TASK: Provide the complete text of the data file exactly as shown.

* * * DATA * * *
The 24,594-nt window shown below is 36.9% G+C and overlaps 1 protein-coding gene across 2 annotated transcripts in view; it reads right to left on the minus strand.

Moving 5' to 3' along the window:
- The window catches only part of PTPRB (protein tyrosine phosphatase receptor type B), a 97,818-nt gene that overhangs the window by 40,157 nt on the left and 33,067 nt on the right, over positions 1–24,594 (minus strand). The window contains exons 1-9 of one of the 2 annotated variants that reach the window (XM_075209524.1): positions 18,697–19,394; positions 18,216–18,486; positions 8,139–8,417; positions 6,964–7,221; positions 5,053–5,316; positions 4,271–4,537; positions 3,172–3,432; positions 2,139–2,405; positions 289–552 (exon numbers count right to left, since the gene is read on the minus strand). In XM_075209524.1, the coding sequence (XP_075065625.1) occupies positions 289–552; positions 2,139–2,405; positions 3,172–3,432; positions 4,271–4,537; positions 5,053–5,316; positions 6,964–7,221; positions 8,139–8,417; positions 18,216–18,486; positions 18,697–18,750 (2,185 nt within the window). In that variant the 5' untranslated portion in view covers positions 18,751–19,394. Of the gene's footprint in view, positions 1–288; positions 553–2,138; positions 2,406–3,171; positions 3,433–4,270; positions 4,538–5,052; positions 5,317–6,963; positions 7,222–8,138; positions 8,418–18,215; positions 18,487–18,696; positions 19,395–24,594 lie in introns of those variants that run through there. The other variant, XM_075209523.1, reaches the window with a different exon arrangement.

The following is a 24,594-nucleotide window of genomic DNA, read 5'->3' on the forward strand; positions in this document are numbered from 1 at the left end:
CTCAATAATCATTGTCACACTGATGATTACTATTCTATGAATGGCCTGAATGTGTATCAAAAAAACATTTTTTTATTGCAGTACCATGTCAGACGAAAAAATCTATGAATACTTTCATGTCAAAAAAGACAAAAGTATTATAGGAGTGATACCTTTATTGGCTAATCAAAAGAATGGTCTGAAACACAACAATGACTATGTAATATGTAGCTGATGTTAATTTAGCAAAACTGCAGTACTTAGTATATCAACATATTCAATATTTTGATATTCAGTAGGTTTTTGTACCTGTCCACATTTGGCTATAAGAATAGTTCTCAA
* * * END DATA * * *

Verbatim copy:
The 24,594-nt window shown below is 36.9% G+C and overlaps 1 protein-coding gene across 2 annotated transcripts in view; it reads right to left on the minus strand.

Moving 5' to 3' along the window:
- The window catches only part of PTPRB (protein tyrosine phosphatase receptor type B), a 97,818-nt gene that overhangs the window by 40,157 nt on the left and 33,067 nt on the right, over positions 1–24,594 (minus strand). The window contains exons 1-9 of one of the 2 annotated variants that reach the window (XM_075209524.1): positions 18,697–19,394; positions 18,216–18,486; positions 8,139–8,417; positions 6,964–7,221; positions 5,053–5,316; positions 4,271–4,537; positions 3,172–3,432; positions 2,139–2,405; positions 289–552 (exon numbers count right to left, since the gene is read on the minus strand). In XM_075209524.1, the coding sequence (XP_075065625.1) occupies positions 289–552; positions 2,139–2,405; positions 3,172–3,432; positions 4,271–4,537; positions 5,053–5,316; positions 6,964–7,221; positions 8,139–8,417; positions 18,216–18,486; positions 18,697–18,750 (2,185 nt within the window). In that variant the 5' untranslated portion in view covers positions 18,751–19,394. Of the gene's footprint in view, positions 1–288; positions 553–2,138; positions 2,406–3,171; positions 3,433–4,270; positions 4,538–5,052; positions 5,317–6,963; positions 7,222–8,138; positions 8,418–18,215; positions 18,487–18,696; positions 19,395–24,594 lie in introns of those variants that run through there. The other variant, XM_075209523.1, reaches the window with a different exon arrangement.

The following is a 24,594-nucleotide window of genomic DNA, read 5'->3' on the forward strand; positions in this document are numbered from 1 at the left end:
CTCAATAATCATTGTCACACTGATGATTACTATTCTATGAATGGCCTGAATGTGTATCAAAAAAACATTTTTTTATTGCAGTACCATGTCAGACGAAAAAATCTATGAATACTTTCATGTCAAAAAAGACAAAAGTATTATAGGAGTGATACCTTTATTGGCTAATCAAAAGAATGGTCTGAAACACAACAATGACTATGTAATATGTAGCTGATGTTAATTTAGCAAAACTGCAGTACTTAGTATATCAACATATTCAATATTTTGATATTCAGTAGGTTTTTGTACCTGTCCACATTTGGCTATAAGAATAGTTCTCAA